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Danish charity brings entire kindergarten’s contents to help Ukrainian kids in need

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DYMER–CHERNIHIV, Ukraine - The contents of an entire kindergarten in Copenhagen, Denmark have been transported to Ukraine by Danish organization Help Ukrainian Kids (Hjælp ukrainske børn) with toys, furniture and playground equipment being sent to four different Ukrainian institutions that help disadvantaged children.

“We’ve brought 11 tons of humanitarian aid from a Danish kindergarten that has a value of about Hr 1 million, and we are now taking all this equipment to four different places,” Oleksandra Ihnatyk-Eriksen, the director of the Danish aid organization, told the Kyiv Post.

Ihnatyk-Eriksen, accompanied by her Danish husband Henning Eriksen, are now traveling around Ukraine with a truck delivering all the contents of the kindergarten, which was closed down in Copenhagen for city planning reasons.

The aid recipients are Lisova Zastava, a children’s camp near Kyiv for refugees and kids of Ukrainian soldiers, the Chernihiv Regional Psychological and Neurological Hospital and its department for mentally ill children, the Krupivskiy Education and Rehabilitation Center for children with vision problems in Volyn, and the Znamenskiy orphanage for children with cerebral palsy in Kirovohrad.

Apart from furniture and toys, the aid even includes a sledge for the neurological hospital in Chernihiv for mentally ill children. Eriksen said the head of the Chernihiv hospital, Volodymyr Yachenko, told him it was the first time in 30 years that anybody had provided the hospital with any aid.

“It’s unbelievable,” Eriksen said.

The kindergarten’s kitchen went to Lisova Zastava, a volunteer-run children’s camp north of Kyiv offering 24-day stays for up to 120 children of refugees and Ukrainian servicemen at a time.

“They don’t get anything from the state, that’s for sure,” Eriksen said of the Ukrainian children’s camp volunteers. “But they show that a lot is possible if you have the will.”

While visiting Lisova Zastava, Eriksen was touched to see a 4-5 year old girl sitting quietly by herself as other kids played around her. “She showed the tell-tale signs of psychological damage from the war,” said Eriksen, who is a social worker working with troubled children back in Denmark.

Ihnatyk-Eriksen proudly pointed out bicycles, lighting fixtures and lampshades brought from Denmark. In spite of the transportation costs, she said it was actually easier to bring such aid from Denmark than to locally source it.

“In Ukraine is impossible to find this kind of equipment [for free], because they don’t have this tradition of donating things when places close,” she said.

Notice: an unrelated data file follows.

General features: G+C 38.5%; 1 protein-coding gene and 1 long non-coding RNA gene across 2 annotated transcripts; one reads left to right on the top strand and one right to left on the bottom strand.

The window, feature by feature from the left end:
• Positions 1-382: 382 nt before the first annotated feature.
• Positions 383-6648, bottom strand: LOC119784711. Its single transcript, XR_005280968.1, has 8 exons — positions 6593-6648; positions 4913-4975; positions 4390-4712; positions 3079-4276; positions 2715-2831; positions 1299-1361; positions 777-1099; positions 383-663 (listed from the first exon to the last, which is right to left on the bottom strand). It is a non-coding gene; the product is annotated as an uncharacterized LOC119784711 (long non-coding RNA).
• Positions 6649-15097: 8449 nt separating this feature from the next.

However, each time Ihnatyk-Eriksen visits places in need in Ukraine, they ask her for more equipment, and by the time she leaves she has a list of new requests. Part of her work is to carefully select aid recipients.

“Anybody who wants to receive humanitarian aid from our organization needs to send us a request, and we check through our volunteers which places really need help before we send anything.”

Regular site visits and requests for official documentation are part of the vetting process.

“We send our donors all the official documentation, photos or even videos to reassure them that the humanitarian aid is not disappearing or being sold in the market,” Ihnatyk-Eriksen said.

According to her, this is one of the reasons why some people prefer working with her organization than sending humanitarian aid directly to the Ukrainian government.

“Some Danish people don’t trust the Ukrainian government because of the corruption scandals. In the past year there were many stories of humanitarian aid that later disappeared or was sold in the market, so people want to see the official documentation,” she said.

The Danish group was formed in June 2014, after Ihnatyk-Eriksen and her husband heard about a children’s home being hastily evacuated from the war zone in eastern Ukraine in the spring of 2014. Together, the two collected no less than 41 large boxes of clothes and household supplies for the children, donated by their community in suburban Copenhagen.

That initial charity effort was soon followed by others. Earlier shipments included five ambulances, medical supplies, and even named aid boxes individually packaged for war widows with children, complete with children’s clothes, cosmetics, and letters of condolence.

“During the past year we’ve brought 93 tons of humanitarian aid to Ukraine, which had a [total] value of more than Hr 11 million,” Ihnatyk-Eriksen said.

Eriksen said the total aid provided to Ukraine by the organization was about to hit the 100-ton mark.

His wife expects to ship much more aid to Ukraine before the end of the year.

“By the end of 2015 we expect to have brought eight more trucks with about 70 tons of humanitarian aid like clothes, furniture, and hospital equipment. We also want to bring the contents of a second kindergarten and an old people’s home,” she said.

Eriksen said the aid organization’s warehouse in Copenhagen is now full of clothes and supplies. He said he was impressed by his fellow Danes’ willingness to donate – especially considering that Ukraine was largely unknown, or even seen as part of Russia by many in Western Europe before the EuroMaidan uprising raised awareness.

“We have overcome resistance [to donate] because we help innocent children, and we can prove that the aid reaches those in need,” Eriksen said.

Kyiv Post summer intern Pablo Gabilondo can be reached at pgwff@mail.missouri.edu.

Kyiv Post staff writer Johannes Wamberg Andersen can be reached at johannes.wa@gmail.com.

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